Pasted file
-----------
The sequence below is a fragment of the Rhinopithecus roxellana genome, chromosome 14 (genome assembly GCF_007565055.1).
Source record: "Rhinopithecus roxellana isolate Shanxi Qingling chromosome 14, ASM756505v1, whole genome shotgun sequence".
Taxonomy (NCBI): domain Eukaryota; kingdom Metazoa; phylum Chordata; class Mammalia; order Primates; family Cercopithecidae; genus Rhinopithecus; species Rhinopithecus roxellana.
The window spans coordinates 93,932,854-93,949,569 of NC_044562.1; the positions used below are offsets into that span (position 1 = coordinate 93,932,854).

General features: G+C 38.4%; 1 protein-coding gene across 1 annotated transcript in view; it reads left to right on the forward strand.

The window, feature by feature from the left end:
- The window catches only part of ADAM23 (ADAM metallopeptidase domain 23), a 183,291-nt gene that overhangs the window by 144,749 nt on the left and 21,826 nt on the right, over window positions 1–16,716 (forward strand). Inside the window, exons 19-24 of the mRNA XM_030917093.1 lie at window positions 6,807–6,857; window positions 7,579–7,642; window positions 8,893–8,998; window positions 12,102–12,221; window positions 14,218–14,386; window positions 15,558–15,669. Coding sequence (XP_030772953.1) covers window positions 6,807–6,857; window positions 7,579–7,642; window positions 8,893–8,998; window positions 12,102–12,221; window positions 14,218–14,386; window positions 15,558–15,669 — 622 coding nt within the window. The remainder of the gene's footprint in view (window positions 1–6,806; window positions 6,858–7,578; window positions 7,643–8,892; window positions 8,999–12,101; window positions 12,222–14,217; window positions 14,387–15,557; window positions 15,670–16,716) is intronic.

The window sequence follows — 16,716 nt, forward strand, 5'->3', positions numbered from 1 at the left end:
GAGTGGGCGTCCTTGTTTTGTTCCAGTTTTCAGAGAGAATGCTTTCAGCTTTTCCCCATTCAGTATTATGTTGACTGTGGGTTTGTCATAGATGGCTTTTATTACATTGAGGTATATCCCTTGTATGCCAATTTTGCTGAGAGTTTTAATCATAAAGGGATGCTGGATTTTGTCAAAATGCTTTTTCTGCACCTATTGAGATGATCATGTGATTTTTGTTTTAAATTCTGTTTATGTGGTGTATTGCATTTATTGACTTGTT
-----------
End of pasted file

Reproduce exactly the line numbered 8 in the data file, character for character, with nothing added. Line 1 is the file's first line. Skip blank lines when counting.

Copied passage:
The window sequence follows — 16,716 nt, forward strand, 5'->3', positions numbered from 1 at the left end: